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How Long Does Yeast Last?

Grandpas GrubGrandpas Grub Posts: 14,226
edited 1:55AM in EggHead Forum
 
The post Saturday about the WS Kitchenaid special got me thinking I wanted to make some bread.

Decided to make some bread on the egg. I took some Saf-Yeast Instant Yeast out of the fridge, whipped up a batch of bread and the dough didn't rise very well.

I had a foil pack 1lb pkg of Saf-Yeast Instant Yeast. When we bought it we bought a case of the packages, I am guessing 10 or 12 packages. (A food storage thing).

Anyway I tossed that package and went down and got another. Thinking all of my storage yeast was bad I opened up a new package, got some warm water, sugar and yeast.

The bubbles start and all looks well. I knew I had the packages for a while so I got to looking to see if there was any dating.

Rather than fire up the egg, I am going to cook it in the oven just to see if there is any odd taste.

To my huge surpise Feb. 1980. In 2 months it will have been 30 years and it is still active.

I wonder if the yeast can be active but in some other way be bad. Any ideas?

GG

Comments

  • AZRPAZRP Posts: 10,116
    I keep mine in the freezer and ignore the date, works fine. -RP
  • FidelFidel Posts: 10,172
    Here's a good primer on yeasts:

    http://www.foodsubs.com/LeavenYeast.html


    I keep mine in an airtight jar in the freezer. I buy instant yeast in 1 pound bulk packages. I generally go through them in under a year and have never had any issues with slow rises.
  • Celtic WolfCeltic Wolf Posts: 9,773
    Was it cold in your house?
  •  
    In the open foil package in the fridge had poor results.

    6 remaining packages are still vacuumed foil packs in the basement + / - 70° for all those years.

    Looks like the dough is rising just fine so far. Another hour or so and I will begin to start cooking.

    Maybe I will run over and get some fresh packets and do a comparison.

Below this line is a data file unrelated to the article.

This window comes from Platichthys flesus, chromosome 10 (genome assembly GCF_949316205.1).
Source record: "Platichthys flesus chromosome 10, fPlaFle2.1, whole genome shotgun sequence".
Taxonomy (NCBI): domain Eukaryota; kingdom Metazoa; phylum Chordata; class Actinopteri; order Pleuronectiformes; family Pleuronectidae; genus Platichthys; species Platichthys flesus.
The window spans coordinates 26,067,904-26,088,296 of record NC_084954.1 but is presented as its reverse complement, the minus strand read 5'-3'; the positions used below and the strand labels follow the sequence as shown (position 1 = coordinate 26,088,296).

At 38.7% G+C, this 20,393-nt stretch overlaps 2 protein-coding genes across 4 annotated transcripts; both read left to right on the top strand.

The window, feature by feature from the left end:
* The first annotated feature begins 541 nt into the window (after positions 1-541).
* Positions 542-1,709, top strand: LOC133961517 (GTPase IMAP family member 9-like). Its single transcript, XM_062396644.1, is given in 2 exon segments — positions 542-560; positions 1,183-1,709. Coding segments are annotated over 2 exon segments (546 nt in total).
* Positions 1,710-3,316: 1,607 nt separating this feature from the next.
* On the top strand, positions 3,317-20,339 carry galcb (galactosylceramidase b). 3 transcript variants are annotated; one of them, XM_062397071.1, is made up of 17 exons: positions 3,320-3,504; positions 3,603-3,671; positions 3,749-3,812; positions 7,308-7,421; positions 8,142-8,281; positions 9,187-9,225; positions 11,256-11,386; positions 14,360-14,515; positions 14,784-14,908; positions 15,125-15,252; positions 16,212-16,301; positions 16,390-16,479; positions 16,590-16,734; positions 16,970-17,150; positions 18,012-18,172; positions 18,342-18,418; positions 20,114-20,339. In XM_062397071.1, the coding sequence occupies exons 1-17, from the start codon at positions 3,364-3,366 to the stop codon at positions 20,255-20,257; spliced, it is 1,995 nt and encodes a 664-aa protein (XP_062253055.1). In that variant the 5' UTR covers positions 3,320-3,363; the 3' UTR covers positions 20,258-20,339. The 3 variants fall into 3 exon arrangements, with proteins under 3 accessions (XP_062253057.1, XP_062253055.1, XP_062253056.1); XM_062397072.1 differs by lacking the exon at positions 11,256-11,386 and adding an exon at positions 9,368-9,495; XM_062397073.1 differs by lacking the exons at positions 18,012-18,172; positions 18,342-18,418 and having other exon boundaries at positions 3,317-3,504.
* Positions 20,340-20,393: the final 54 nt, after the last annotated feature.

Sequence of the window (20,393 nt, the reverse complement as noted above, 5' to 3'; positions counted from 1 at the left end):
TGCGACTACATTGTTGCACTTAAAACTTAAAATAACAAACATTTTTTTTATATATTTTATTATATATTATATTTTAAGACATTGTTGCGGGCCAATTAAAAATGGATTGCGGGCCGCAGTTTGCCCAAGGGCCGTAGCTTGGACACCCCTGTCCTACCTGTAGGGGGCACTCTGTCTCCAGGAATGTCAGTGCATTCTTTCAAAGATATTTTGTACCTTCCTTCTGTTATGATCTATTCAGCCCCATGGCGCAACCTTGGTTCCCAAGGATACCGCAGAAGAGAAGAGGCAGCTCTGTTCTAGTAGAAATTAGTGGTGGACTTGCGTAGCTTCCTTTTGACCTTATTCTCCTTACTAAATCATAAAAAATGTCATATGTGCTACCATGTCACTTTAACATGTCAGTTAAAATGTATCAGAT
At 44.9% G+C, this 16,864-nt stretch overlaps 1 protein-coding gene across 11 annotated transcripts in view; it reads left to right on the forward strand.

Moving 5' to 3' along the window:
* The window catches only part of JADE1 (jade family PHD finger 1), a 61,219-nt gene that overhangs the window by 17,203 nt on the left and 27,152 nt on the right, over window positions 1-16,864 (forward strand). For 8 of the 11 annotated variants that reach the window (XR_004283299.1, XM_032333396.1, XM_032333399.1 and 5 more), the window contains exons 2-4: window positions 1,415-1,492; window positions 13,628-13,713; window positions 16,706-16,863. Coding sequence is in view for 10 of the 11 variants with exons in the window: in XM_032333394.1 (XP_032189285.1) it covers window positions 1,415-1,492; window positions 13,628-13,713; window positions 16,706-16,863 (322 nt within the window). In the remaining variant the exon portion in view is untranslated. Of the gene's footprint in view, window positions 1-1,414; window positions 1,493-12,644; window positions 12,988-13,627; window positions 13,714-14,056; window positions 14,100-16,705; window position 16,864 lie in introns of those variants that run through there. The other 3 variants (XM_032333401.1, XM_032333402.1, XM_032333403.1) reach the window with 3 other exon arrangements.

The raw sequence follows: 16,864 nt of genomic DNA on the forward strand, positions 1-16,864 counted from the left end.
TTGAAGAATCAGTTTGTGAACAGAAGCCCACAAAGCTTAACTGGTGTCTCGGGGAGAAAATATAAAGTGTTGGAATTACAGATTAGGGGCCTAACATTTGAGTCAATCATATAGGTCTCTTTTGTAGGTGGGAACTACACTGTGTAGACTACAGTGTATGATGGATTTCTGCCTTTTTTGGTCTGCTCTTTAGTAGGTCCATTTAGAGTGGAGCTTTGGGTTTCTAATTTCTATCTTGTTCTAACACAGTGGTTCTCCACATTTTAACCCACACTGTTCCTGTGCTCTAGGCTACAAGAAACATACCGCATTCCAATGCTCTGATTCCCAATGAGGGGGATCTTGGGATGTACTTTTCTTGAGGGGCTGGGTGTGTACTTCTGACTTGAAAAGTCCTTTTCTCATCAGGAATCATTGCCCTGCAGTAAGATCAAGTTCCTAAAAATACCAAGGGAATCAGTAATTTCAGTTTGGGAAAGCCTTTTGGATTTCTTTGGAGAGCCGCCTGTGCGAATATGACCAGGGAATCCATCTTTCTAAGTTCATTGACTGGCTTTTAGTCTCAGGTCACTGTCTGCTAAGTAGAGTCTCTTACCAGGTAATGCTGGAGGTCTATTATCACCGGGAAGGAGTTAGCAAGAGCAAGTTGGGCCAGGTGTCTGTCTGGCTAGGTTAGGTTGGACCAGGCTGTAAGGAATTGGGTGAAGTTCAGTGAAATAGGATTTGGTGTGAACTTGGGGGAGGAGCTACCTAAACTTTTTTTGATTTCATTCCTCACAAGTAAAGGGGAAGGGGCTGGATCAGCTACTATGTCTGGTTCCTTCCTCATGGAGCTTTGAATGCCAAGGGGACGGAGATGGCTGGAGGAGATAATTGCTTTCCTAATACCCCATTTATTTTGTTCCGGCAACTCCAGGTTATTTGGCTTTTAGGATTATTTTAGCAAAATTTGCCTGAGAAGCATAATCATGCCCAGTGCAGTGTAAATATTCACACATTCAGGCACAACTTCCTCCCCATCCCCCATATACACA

GG
  •  
    Thanks Rod, for the link.

    Kent
  •  
    The open pack was only in the fridge. This newly opened package is now in the freezer and about 1/4 is in the fridge for use.

    Do you take the yeast directly out of the freezer, measure, use then put the package back in the freezer? Do you let the yeast get to room temperature before use?

    Kent
  • AZRPAZRP Posts: 10,116
    Its an instant yeast and I use it right out of the freezer. -RP
  • Celtic WolfCeltic Wolf Posts: 9,773
    I meant is your house warm enough to make the bread rise..

    This time of the year I use my oven set at 80 and put the dough in there..
  •  
    I was a bit concerned too. The house is at 69°-70° and raising just fine, maybe a bit slower - I didn't time this batch.

    Kent
  •  
    Thanks, I will use out of the freezer from now on.

    Kent
  • BrocBroc Posts: 1,398
    We buy yeast [active dry] in 2 pound packages. The packs are sort of cubic-looking, and vacu-sealed.

    We right away empty the yeast into "old" Miracle whip containers, and stash 'em in the freezer. No need to date this stuff, or anything.

    Just scoop out what you need, as you need it, and add it cold to the warm water mixture, to bloom.

    No fail -- Less'n yer water's too hot! I aim for 105F, after adding sugar or honey to the water.

    We never notice a difference between the tailings of an old batch of year, and the beginnings of a new batch. These yeastie-beasties just go to sleep in the freezer, awaiting it time to wake and... erm... get sexy and burp.

    ~ B
  • Celtic WolfCeltic Wolf Posts: 9,773
    65-75 ambient in house is a bit low for a good raise. 70-75 will be slow.

    The oven trick does the job for me since we barely turn on the heat in this house during the winter.
  • FidelFidel Posts: 10,172
    A lot of ovens don't allow for low temp settings, and anything over 115* is too high.

    I set mine in the oven that is turned off and just turn the oven light on. Heat from the bulb is enough to raise the temps in there a few degrees and get the dough rising nicely.
  • Celtic WolfCeltic Wolf Posts: 9,773
    That works too.. The whole idea is to get the environment around the dough in the 80's.

    Keep the yeastie-beastie happily multiplying and burping as Broc says.
  •  
    LOL, thanks. Mine have been somewhat asleep for almost 30 years. Wonder if they will make up for lost time.

    I have some pictures I will put up in a little while.

    I hope you are doing well.

    Kent
  •  
    My oven goes down to 150°. One batch I set the oven at 150° when cooked the bread began to fall. Silky smooth texture but small.

    The second batch formed nice and worked well but it did take a long time.

    Kent
  • :laugh: Dang, Kent, 30 years sounds like an eternity!!
    But 1980 was just the other day :blush: :whistle:
  •  
    You are correct. Looking from this end of it, it is no time at all.

    Merry Christmas Kiddo.

    Kent
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